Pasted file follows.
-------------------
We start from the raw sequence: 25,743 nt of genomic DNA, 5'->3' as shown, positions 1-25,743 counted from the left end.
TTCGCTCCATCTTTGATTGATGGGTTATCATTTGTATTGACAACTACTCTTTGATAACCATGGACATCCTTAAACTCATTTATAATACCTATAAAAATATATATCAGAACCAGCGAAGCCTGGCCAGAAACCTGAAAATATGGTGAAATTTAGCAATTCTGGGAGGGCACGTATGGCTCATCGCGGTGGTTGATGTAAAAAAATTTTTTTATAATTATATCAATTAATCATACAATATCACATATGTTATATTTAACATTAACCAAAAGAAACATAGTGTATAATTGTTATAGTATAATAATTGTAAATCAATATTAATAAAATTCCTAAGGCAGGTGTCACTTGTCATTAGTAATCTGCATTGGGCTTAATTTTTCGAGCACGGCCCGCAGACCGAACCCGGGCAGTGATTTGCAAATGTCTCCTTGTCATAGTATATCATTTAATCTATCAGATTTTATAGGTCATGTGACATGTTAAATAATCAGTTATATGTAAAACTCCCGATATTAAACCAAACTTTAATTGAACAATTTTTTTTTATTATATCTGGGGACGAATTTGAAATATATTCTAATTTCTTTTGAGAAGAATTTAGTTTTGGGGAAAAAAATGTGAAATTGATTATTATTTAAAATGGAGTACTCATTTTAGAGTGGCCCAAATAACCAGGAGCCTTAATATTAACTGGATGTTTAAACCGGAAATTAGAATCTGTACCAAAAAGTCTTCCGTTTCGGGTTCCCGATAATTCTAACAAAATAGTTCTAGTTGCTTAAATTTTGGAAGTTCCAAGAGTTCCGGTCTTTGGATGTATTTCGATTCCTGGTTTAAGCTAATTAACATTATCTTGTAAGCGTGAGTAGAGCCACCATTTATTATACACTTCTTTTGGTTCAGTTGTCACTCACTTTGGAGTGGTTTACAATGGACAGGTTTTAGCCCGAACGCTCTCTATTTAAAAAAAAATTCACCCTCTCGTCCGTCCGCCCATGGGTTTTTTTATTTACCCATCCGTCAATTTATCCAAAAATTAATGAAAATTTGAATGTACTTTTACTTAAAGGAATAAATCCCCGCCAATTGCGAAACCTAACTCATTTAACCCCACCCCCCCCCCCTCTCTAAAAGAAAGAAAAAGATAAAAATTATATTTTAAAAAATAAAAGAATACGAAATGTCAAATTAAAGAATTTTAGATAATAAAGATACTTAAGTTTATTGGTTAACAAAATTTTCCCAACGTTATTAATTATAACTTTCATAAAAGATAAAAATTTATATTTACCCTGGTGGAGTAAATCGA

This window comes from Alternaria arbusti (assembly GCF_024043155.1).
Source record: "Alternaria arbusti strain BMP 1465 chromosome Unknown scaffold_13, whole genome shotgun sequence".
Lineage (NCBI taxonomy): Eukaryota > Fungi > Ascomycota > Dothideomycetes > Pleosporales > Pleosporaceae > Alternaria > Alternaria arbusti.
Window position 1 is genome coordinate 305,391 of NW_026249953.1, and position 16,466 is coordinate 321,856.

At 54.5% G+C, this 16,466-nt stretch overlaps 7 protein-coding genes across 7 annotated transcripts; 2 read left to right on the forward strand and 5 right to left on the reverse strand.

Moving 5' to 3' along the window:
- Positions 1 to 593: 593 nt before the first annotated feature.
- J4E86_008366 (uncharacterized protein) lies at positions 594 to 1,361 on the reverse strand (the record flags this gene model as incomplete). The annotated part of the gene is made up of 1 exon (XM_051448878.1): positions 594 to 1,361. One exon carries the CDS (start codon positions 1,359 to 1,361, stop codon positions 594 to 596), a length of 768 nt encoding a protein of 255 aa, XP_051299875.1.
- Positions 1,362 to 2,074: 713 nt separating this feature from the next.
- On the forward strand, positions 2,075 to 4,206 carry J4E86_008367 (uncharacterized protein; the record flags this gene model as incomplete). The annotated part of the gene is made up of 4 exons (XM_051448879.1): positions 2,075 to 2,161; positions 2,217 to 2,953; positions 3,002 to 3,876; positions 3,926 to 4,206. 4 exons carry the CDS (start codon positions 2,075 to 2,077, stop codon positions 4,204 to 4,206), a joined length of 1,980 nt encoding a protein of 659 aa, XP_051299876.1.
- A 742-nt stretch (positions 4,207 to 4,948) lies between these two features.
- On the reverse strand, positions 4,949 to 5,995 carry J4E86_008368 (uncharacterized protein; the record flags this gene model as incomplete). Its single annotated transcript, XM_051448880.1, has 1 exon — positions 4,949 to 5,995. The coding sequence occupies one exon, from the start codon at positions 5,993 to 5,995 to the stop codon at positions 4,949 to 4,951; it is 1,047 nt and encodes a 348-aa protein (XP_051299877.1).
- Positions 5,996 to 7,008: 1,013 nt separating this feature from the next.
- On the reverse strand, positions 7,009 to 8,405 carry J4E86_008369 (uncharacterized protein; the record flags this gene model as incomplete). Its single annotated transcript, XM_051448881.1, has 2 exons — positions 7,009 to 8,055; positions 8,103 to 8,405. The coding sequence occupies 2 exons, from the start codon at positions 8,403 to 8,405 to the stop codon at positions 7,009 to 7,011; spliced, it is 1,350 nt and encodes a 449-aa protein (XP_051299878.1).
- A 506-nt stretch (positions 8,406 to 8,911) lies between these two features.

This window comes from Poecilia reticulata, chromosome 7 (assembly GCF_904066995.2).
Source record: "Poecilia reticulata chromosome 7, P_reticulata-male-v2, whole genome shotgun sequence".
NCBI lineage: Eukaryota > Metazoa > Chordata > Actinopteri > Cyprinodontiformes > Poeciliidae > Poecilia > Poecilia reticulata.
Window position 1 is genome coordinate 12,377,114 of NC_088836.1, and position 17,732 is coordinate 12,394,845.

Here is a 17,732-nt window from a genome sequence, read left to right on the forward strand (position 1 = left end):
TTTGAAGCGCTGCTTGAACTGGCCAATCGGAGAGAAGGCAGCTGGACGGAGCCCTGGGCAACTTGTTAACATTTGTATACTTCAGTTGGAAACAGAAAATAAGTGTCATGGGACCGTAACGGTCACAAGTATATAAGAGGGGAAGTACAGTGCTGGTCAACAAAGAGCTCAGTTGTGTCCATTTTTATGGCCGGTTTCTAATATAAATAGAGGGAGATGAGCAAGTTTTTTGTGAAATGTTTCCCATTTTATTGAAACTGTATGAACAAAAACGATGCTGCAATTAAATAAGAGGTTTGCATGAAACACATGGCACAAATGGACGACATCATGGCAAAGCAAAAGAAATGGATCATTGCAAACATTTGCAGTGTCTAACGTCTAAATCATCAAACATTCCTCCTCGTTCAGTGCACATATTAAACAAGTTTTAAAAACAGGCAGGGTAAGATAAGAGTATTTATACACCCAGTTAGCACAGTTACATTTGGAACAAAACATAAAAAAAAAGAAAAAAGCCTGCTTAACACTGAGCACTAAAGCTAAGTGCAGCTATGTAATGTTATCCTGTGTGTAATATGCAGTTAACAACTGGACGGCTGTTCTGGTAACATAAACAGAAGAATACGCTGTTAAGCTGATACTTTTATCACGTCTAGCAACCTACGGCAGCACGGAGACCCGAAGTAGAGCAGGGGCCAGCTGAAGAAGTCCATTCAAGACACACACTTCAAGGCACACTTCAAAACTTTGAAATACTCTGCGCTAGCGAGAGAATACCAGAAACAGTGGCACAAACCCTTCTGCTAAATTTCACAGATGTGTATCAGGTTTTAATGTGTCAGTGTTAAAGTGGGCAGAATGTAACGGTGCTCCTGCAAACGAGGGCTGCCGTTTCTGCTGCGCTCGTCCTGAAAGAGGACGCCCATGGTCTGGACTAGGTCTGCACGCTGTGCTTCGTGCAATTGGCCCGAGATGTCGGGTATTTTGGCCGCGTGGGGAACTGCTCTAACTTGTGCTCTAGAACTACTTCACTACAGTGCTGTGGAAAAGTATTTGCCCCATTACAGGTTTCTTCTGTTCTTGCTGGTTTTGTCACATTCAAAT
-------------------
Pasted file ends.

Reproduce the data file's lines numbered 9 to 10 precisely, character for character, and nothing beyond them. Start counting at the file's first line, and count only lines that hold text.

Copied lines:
- Positions 1 to 593: 593 nt before the first annotated feature.
- J4E86_008366 (uncharacterized protein) lies at positions 594 to 1,361 on the reverse strand (the record flags this gene model as incomplete). The annotated part of the gene is made up of 1 exon (XM_051448878.1): positions 594 to 1,361. One exon carries the CDS (start codon positions 1,359 to 1,361, stop codon positions 594 to 596), a length of 768 nt encoding a protein of 255 aa, XP_051299875.1.